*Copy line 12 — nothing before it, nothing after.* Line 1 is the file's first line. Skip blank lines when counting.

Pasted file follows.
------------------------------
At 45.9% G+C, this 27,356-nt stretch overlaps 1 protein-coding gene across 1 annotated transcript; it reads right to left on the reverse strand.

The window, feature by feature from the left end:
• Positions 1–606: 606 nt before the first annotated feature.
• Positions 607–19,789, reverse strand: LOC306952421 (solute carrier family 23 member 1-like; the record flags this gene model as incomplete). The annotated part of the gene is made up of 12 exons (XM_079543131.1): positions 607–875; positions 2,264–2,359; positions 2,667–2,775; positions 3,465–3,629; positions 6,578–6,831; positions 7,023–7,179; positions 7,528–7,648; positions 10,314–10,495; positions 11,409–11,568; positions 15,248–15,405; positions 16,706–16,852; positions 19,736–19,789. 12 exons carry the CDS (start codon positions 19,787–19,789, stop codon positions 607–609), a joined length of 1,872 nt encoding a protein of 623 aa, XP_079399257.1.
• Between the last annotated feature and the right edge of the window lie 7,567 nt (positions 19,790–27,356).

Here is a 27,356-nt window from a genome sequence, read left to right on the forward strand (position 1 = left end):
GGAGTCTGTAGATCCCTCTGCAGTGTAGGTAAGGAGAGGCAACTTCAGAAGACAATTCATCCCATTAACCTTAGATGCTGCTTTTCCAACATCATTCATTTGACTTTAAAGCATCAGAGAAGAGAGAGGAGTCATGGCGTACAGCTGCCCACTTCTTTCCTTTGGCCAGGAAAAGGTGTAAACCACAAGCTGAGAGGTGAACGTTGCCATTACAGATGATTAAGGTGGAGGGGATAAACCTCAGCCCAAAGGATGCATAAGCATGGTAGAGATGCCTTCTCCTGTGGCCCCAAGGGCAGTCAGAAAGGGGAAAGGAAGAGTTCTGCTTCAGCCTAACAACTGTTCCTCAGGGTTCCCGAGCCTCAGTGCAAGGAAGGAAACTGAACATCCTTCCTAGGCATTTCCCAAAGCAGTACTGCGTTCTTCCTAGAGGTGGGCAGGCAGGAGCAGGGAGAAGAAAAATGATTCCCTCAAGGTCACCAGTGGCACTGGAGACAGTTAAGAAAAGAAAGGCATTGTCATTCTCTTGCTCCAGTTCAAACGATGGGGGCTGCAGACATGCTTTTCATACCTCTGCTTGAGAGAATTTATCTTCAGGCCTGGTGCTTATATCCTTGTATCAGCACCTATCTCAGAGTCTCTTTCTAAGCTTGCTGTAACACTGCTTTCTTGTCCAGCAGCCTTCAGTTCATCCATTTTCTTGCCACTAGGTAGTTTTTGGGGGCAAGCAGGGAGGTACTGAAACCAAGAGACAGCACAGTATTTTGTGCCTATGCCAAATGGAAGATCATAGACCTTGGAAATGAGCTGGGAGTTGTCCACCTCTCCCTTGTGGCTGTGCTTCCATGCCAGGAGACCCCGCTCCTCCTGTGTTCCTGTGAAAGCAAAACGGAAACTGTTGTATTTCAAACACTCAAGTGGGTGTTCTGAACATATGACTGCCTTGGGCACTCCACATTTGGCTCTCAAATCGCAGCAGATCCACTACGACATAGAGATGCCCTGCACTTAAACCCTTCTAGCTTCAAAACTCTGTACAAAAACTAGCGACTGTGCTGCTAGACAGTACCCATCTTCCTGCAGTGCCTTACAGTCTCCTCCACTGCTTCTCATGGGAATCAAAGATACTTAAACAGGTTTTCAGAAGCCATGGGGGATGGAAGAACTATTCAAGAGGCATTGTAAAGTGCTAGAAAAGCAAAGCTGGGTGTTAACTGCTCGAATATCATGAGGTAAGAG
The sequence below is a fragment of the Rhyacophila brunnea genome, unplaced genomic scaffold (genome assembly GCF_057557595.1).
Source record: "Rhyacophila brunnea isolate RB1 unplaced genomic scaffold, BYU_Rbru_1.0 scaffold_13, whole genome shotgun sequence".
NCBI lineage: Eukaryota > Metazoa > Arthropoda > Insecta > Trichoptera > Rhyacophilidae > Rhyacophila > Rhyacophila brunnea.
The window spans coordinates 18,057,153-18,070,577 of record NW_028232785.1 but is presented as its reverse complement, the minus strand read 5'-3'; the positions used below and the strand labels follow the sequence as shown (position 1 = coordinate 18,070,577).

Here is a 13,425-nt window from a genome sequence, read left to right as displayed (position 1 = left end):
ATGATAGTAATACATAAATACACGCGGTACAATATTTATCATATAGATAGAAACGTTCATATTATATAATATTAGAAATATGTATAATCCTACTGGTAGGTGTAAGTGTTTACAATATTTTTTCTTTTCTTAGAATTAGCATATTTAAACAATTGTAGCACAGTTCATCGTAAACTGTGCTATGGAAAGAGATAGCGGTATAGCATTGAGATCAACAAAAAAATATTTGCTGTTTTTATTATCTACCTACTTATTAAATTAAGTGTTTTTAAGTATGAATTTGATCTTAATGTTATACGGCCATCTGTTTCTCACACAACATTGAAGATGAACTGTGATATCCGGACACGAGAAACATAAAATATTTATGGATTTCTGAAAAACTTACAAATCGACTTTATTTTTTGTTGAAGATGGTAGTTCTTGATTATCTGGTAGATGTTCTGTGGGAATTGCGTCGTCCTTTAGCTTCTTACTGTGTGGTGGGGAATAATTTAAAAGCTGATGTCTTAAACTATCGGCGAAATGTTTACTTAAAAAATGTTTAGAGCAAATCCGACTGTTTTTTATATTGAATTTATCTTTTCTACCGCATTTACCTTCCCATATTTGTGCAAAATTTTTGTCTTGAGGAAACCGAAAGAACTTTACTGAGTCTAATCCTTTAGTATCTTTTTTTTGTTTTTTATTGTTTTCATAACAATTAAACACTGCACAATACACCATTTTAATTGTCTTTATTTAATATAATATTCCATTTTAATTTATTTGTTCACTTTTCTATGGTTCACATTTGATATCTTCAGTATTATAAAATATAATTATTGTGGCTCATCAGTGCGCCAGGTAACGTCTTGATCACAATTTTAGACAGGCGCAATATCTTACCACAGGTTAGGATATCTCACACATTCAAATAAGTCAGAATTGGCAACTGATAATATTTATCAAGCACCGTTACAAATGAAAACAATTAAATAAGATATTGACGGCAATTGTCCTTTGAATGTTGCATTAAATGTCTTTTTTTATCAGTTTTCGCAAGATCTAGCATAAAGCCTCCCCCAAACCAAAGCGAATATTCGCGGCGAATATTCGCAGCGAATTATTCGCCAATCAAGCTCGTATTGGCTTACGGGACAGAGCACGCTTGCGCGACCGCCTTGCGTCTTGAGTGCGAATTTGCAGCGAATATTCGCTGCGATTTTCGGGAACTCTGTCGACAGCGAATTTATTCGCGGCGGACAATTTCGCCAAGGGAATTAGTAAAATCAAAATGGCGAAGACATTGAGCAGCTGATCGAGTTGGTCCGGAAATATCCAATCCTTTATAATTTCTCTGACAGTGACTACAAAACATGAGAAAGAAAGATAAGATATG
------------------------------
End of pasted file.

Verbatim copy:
Here is a 13,425-nt window from a genome sequence, read left to right as displayed (position 1 = left end):